The life cycle of our fresh food bounty is pretty much thanks to pollinators. Without honeybees and other pollinators, most fruits and vegetables would not bare any bounty. Honeybees and honey pots have been around for centuries and beekeeping has been around for at least 9,000 years. Discoveries dating back to prehistoric times have linked ancient farmers to beekeeping and the use of beeswax.
Vegans know the benefits of tea to their diet, but does tea benefit the bee? It seems so.
Here’s how tea can benefit the bee.
The lifespan of a Western honeybee is between 122-153 days. In order for them to do their job diligently, they need a colony, beehive, varieties of flowers to find nectar from and some stored honey to get them through the winter. Native prairies, untainted from harmful pesticides, are ideal for a healthy, happy bee.
Consequently, many crops around America are spraying with toxic pesticides that have been linked to the disorientation of bees. One of the most harmful pesticides being used today is sulfoxaflor which is a neonicotinoids.
Other than harmful pesticides, bees can also experience other types of stress. Reasons why bees can get stressed are:
New colony and hive
Lack of Food
With that said, there is no better time than now to be sure that bees are well taken care of.
Benefits of Tea
Because bees experience stress, beekeepers, bee sanctuaries and other people fascinated with bees have discovered a remedy to help give them a boost.
Bee tea is a blend of herbs and botanicals that nourishes bees with the goal of lessening their stress and strengthening their immune system. The same with vegans and other health minded people alike. Sometimes a good cup of tea can be so soothing and packed with metabolic boosting properties.
There are several blends for particular purposes but for general strengthening of a bees immune system in order to create less stress, a trusted recipe is used from Spikenard Farms. You will need the following herbs and botanicals.
½ teaspoon of the following:
Chamomile, Yarrow, Stinging Nettle, Peppermint and Dandelions. Dandelions are optional.
¼ teaspoon of the following:
Sage, Hyssop, Thyme, Lemon Balm and Echinacea
1 pinch of rue
Add these wondrous herbs and botanicals to 3 cups of boiled water (purest water is best). Let steep for 10-12 minutes loosely or in a tea infuser. After steeping time is over, either take infuser out or strain with a cheesecloth. Add an additional 3 cups of cool water. Lastly add in 1 cup of honey. Stirring well.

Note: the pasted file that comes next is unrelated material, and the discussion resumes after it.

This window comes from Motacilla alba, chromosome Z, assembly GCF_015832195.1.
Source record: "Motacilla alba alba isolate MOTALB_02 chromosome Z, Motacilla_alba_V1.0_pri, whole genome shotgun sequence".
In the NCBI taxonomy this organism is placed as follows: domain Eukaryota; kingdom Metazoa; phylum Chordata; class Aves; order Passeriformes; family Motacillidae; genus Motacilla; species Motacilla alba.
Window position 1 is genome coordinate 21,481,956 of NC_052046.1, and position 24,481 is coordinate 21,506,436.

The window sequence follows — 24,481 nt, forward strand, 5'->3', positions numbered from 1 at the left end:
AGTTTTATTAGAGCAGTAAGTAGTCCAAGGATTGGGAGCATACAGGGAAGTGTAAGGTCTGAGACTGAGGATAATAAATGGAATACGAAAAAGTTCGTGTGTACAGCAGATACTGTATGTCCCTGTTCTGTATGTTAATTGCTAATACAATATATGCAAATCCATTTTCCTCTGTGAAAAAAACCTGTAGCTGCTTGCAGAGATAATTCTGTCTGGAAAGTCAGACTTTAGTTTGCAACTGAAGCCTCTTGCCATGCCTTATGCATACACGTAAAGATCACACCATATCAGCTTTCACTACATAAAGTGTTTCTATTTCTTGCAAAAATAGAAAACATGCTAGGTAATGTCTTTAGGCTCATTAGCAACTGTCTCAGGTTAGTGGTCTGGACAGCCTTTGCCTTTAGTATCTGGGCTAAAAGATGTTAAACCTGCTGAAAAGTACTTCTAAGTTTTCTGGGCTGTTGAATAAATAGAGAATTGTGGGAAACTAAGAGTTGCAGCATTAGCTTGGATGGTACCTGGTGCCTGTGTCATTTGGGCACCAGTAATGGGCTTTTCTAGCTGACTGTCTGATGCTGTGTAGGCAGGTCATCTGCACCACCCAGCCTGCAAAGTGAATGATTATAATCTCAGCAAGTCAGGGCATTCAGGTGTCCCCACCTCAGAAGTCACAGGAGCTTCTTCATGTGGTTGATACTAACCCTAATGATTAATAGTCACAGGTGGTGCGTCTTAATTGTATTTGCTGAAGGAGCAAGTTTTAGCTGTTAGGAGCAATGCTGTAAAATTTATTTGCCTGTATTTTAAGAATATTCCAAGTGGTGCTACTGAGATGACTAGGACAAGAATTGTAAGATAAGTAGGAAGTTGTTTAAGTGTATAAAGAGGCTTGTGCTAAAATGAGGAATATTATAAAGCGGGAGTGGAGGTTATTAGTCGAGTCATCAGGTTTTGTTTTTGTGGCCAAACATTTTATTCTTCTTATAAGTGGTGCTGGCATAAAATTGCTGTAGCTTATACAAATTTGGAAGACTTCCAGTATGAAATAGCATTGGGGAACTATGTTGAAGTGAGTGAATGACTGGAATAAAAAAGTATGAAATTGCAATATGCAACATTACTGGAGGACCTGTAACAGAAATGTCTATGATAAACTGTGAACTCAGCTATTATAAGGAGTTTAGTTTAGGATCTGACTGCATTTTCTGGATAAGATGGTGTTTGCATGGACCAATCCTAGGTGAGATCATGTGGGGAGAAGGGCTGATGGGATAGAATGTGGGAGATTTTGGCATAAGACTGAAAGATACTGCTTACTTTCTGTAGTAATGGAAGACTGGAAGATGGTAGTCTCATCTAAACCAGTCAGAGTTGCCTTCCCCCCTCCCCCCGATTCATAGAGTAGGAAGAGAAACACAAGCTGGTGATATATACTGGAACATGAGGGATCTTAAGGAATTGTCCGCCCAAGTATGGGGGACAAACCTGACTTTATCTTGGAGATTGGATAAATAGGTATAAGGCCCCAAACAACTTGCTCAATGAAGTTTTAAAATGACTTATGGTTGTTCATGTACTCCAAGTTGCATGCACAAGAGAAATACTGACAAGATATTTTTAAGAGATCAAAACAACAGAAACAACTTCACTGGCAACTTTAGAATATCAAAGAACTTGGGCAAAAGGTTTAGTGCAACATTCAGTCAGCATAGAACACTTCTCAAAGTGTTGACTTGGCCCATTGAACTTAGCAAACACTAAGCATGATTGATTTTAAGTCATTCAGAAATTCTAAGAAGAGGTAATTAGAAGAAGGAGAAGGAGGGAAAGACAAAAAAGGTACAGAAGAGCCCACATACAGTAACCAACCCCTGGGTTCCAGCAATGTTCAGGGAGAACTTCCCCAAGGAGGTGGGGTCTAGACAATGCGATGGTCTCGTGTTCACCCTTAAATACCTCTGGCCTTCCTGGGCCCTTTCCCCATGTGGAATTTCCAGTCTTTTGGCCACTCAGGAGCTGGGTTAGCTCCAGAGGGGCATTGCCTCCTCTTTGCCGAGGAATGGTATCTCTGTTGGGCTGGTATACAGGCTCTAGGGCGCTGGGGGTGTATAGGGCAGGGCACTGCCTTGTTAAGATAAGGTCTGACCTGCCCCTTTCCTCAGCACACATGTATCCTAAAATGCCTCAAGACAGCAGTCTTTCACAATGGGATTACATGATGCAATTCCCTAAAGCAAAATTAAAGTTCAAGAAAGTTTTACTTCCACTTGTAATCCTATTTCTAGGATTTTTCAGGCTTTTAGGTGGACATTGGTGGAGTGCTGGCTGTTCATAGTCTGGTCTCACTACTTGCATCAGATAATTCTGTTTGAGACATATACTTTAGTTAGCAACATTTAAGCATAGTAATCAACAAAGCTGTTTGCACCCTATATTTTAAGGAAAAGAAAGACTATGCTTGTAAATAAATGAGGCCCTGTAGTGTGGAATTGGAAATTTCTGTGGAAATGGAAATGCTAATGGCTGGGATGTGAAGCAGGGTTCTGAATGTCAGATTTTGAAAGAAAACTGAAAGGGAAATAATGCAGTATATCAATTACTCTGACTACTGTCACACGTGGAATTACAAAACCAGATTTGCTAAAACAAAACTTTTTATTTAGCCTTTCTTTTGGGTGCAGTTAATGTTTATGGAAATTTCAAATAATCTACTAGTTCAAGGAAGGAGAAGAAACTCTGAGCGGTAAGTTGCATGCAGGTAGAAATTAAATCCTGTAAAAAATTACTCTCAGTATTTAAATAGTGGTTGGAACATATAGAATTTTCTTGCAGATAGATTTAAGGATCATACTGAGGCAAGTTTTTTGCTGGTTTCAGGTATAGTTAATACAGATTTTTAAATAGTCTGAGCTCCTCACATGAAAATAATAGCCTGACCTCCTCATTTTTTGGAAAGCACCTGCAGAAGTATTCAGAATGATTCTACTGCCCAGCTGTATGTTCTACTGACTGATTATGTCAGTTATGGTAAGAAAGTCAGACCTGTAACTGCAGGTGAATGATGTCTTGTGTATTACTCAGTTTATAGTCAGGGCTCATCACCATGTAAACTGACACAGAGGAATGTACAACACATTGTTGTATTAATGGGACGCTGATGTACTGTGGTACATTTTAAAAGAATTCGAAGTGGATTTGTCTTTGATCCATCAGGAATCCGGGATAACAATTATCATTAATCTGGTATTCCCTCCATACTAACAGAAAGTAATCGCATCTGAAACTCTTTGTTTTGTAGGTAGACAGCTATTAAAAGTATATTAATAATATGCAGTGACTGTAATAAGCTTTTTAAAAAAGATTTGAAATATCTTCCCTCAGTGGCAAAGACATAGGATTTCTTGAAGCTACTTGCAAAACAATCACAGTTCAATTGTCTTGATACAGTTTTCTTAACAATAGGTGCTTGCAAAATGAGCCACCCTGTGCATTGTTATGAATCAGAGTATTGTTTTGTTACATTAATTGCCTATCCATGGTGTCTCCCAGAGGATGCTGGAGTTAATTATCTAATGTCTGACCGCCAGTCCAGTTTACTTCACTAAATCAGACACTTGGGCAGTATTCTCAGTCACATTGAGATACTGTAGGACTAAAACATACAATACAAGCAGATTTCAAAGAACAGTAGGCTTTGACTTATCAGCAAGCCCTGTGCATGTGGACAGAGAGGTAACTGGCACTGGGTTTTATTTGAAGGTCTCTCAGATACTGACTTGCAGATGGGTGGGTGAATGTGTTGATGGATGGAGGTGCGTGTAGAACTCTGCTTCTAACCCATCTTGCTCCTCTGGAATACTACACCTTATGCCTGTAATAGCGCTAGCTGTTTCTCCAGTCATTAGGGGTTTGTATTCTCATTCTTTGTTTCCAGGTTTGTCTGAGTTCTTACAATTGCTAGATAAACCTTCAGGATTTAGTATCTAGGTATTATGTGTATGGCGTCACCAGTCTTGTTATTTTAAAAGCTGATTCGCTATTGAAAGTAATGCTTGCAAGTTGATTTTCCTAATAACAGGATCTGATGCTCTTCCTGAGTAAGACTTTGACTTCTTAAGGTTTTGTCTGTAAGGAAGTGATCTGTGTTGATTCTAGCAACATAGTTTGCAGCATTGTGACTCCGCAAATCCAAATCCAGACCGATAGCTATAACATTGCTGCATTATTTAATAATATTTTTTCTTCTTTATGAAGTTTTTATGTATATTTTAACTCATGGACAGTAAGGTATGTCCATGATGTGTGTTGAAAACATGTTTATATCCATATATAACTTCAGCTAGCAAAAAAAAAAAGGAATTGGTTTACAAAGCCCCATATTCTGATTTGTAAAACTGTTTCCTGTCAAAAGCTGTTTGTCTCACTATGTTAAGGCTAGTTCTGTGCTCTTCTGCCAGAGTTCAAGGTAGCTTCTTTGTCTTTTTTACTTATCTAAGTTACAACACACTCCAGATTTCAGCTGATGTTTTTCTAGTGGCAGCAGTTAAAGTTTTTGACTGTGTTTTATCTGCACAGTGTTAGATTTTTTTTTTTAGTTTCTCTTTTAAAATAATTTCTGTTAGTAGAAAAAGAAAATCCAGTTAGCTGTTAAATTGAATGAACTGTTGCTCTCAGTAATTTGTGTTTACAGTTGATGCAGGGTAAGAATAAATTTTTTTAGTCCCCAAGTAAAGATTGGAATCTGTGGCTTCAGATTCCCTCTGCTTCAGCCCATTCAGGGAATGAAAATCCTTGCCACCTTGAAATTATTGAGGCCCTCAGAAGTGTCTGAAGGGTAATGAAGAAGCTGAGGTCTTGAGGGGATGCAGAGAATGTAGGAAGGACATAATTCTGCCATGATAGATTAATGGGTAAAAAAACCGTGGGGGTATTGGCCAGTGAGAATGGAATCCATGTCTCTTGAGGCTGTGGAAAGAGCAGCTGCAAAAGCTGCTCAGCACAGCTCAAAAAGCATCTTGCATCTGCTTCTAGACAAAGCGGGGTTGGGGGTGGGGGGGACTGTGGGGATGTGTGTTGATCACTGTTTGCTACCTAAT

If you are a vegan who doesn’t consume honey than you can substitute the honey for your preferred vegan sweetener or syrup.
It’s important to note that bee tea is not for giving the honeybees on a regular basis. Bee tea is solely for the purpose of aiding bees when they are clearly stressed. This could be at the beginning of fall when the flowers are slowing withering and the bees need a pick me up in order to get ready for winter.
Otherwise, the bees will get dependant on the bee tea and lose their primitive and foraging instincts.
The good news is, the tea blend is also good for humans and offers the same benefits in strengthening the immune system. Tea is not just for sharing with your friends, it’s for sharing with your other little friends that buzz around!
Beware of Industrialization
Industrialization is bittersweet. It has made our lives easier in many ways but also has grown into a bit of a toxic beast. Mass production is producing so many foods and products that our lives are practically dependent on consuming them. With mass production comes lots of capital. And with capital gain in sight, many corners are cut. Especially with our food system. We are not in Kansas anymore when it comes to the food we are surrounded by.
Genetically modified foods are everywhere around us and labeling laws make it really hard to trust what’s in the package.
Moreover, genetically modified crops need certain pesticides that are harmful for the ecosystem and harmful to humans.
Lest we forget how much damaging development can be to native prairies and fields. Without wildflowers, there would be no wildflower honey.
Be mindful of what is going on in your community and help out whenever you can. Don’t leave it up to the city or developers to make it happen.
Even brewing bee tea can help in the importance of knowing bees get stressed and need a way to relax.